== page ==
As I have written before, my very earliest cooking memory, indeed maybe my earliest memory of any sort, is standing on a wooden kitchen chair stirring scrambled eggs in a cast iron skillet, the only kind of skillet we owned. Given where we were living (we had to move a lot), I’d guess I was about four. Whether I asked to do it or whether she was super busy with my two younger siblings, I’ll never know. She had no memory of this momentous occasion. Memories are tied to emotion, affect. Clearly, because I remembered it, the event meant more to me than to her.
Another cooking memory is when I was about 12. For Christmas, my favorite aunt gave me one of those twelve-bottle-spice-racks. The spices Mother used were: pepper, cinnamon, and chili powder. I was thrilled with the gift. There was something called Basil. Another was labeled Oregano. Wow! I remember so clearly Mother turning to Aunt Wanda, saying, “What have you done?”
Still, despite her trepidations (and some food discarded as inedible), she encouraged me to figure out what these bottles could do to food. But she was like that in all of our interests. Curious about something? Let’s look it up. Want to try something new? Why not? All three of us were pretty active in high school because she supported us in being in plays, joining clubs, running for class office, or being on sports teams.
But from an early age, I knew cooking was my passion, not just what you did to feed the family. Mother was as adventurous with her cooking as budget and imagination allowed. We were very poor for a good bit of my childhood. Food availability was sometimes an issue. Still, at one point, we had gardens and half a pig and cow each year when we lived on someone else’s farm and took care of his animals. No pay, but we had free rent and access to food that Mother canned like crazy.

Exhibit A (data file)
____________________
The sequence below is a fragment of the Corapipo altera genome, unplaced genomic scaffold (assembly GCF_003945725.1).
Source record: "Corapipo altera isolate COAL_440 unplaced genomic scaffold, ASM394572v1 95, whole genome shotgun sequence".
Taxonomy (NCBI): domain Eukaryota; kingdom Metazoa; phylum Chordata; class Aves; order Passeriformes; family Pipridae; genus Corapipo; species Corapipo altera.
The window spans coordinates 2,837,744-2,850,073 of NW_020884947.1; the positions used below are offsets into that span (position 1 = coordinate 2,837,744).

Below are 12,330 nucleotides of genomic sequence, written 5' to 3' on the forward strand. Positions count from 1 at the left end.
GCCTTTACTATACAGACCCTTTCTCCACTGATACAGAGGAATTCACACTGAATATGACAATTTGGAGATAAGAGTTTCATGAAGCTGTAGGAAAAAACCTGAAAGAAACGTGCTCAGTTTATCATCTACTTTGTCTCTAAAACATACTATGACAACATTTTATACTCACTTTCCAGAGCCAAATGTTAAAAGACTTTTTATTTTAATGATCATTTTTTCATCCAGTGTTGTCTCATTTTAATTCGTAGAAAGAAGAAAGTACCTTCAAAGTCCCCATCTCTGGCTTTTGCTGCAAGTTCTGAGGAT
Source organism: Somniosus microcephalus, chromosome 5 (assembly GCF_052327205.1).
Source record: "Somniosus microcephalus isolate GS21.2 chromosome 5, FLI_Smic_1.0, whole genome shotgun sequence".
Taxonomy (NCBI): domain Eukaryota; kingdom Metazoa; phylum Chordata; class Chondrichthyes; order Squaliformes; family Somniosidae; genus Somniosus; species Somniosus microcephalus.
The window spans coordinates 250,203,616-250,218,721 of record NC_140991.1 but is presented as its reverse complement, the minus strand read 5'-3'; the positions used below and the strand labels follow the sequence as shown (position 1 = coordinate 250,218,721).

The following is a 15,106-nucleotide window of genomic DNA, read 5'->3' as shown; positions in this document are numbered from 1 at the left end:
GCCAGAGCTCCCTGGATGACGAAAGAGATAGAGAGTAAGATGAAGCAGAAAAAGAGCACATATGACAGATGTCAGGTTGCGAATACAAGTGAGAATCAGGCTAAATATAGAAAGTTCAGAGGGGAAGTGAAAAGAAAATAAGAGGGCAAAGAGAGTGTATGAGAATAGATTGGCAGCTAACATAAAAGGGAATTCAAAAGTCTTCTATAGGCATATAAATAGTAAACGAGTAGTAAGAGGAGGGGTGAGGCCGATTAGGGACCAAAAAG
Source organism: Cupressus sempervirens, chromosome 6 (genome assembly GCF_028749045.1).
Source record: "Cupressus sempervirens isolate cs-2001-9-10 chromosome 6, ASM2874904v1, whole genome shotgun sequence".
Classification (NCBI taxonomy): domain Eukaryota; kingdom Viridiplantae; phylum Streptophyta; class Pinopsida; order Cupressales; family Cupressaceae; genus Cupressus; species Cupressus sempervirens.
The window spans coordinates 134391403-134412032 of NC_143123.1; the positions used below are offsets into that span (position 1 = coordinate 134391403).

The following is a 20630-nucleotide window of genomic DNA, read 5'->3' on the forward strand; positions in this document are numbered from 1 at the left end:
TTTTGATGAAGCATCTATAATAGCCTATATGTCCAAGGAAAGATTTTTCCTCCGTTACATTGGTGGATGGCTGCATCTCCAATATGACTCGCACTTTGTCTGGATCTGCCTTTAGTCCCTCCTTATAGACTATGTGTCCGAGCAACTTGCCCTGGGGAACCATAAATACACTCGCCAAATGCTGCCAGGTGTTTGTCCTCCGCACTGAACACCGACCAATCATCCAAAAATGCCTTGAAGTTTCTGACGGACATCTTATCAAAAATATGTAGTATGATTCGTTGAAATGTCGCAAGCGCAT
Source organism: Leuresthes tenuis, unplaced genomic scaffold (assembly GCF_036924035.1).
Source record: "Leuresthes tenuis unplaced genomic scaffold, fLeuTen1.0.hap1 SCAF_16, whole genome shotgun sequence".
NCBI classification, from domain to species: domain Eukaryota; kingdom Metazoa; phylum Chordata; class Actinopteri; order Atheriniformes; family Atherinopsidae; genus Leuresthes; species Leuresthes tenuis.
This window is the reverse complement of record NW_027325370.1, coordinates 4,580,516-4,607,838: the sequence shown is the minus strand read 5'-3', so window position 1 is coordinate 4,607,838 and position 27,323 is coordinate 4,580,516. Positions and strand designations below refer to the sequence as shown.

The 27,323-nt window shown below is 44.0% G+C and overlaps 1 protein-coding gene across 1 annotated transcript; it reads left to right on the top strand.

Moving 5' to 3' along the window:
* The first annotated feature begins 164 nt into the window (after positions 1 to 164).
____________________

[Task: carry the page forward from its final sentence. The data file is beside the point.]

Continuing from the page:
She had food curiosity, too, so that’s probably where I got it. We were the first in our family to try fried shrimp. We made pizza, back when pizza was just hitting the Ohio farm country consciousness. And boy did those early pizza yeast doughs stink up the house! Interestingly we had to coax other family members to try these foods we were immediately hooked on.
Throughout her life she collected recipes and we shared them with one another. We’d talk food on the phone each time we chatted. Sometimes when we were together, we’d try to cook some new recipe.
I’ll miss that.
Mother died peacefully Sunday, September 7, 2014, sitting in her chair having just made her famous Mexican Cornbread and with cherry pie fixings on the counter. I like to remember her like that. Cooking to the end. Hugs, Mother, at that big kitchen in the sky.
A related post is "Mothers and Daughters: R.I.P., Mother" is at